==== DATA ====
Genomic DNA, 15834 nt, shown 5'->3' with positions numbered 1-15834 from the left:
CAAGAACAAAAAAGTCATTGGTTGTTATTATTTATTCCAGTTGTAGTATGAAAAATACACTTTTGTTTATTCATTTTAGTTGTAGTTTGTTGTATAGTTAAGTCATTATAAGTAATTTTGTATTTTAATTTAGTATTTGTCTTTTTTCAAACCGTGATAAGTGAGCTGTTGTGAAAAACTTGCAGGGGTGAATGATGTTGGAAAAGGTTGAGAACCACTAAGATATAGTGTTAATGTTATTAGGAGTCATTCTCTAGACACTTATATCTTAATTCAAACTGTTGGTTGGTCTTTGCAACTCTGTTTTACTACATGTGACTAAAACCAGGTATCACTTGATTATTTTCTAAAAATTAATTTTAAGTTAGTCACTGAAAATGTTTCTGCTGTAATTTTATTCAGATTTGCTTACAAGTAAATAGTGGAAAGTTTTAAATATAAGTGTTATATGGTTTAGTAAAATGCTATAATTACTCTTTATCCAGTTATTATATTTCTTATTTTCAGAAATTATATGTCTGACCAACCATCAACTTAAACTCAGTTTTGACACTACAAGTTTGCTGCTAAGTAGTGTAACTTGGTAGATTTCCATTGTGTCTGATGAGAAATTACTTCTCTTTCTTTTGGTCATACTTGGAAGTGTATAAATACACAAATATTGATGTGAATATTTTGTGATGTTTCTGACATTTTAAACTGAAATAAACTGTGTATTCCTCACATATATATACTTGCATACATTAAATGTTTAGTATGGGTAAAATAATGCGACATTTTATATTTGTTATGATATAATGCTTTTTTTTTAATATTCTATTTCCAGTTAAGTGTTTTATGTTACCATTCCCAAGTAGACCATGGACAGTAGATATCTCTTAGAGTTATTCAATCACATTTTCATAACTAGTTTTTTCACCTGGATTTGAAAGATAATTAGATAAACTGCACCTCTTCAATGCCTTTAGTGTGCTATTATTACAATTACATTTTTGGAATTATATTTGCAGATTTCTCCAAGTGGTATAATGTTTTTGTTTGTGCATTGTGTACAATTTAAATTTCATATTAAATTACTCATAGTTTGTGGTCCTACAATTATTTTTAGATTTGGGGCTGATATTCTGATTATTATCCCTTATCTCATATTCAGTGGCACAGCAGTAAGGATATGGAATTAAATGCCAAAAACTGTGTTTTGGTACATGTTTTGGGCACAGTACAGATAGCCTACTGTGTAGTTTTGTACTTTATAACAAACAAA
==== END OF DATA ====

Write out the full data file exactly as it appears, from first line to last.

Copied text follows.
Genomic DNA, 15834 nt, shown 5'->3' with positions numbered 1-15834 from the left:
CAAGAACAAAAAAGTCATTGGTTGTTATTATTTATTCCAGTTGTAGTATGAAAAATACACTTTTGTTTATTCATTTTAGTTGTAGTTTGTTGTATAGTTAAGTCATTATAAGTAATTTTGTATTTTAATTTAGTATTTGTCTTTTTTCAAACCGTGATAAGTGAGCTGTTGTGAAAAACTTGCAGGGGTGAATGATGTTGGAAAAGGTTGAGAACCACTAAGATATAGTGTTAATGTTATTAGGAGTCATTCTCTAGACACTTATATCTTAATTCAAACTGTTGGTTGGTCTTTGCAACTCTGTTTTACTACATGTGACTAAAACCAGGTATCACTTGATTATTTTCTAAAAATTAATTTTAAGTTAGTCACTGAAAATGTTTCTGCTGTAATTTTATTCAGATTTGCTTACAAGTAAATAGTGGAAAGTTTTAAATATAAGTGTTATATGGTTTAGTAAAATGCTATAATTACTCTTTATCCAGTTATTATATTTCTTATTTTCAGAAATTATATGTCTGACCAACCATCAACTTAAACTCAGTTTTGACACTACAAGTTTGCTGCTAAGTAGTGTAACTTGGTAGATTTCCATTGTGTCTGATGAGAAATTACTTCTCTTTCTTTTGGTCATACTTGGAAGTGTATAAATACACAAATATTGATGTGAATATTTTGTGATGTTTCTGACATTTTAAACTGAAATAAACTGTGTATTCCTCACATATATATACTTGCATACATTAAATGTTTAGTATGGGTAAAATAATGCGACATTTTATATTTGTTATGATATAATGCTTTTTTTTTAATATTCTATTTCCAGTTAAGTGTTTTATGTTACCATTCCCAAGTAGACCATGGACAGTAGATATCTCTTAGAGTTATTCAATCACATTTTCATAACTAGTTTTTTCACCTGGATTTGAAAGATAATTAGATAAACTGCACCTCTTCAATGCCTTTAGTGTGCTATTATTACAATTACATTTTTGGAATTATATTTGCAGATTTCTCCAAGTGGTATAATGTTTTTGTTTGTGCATTGTGTACAATTTAAATTTCATATTAAATTACTCATAGTTTGTGGTCCTACAATTATTTTTAGATTTGGGGCTGATATTCTGATTATTATCCCTTATCTCATATTCAGTGGCACAGCAGTAAGGATATGGAATTAAATGCCAAAAACTGTGTTTTGGTACATGTTTTGGGCACAGTACAGATAGCCTACTGTGTAGTTTTGTACTTTATAACAAACAAA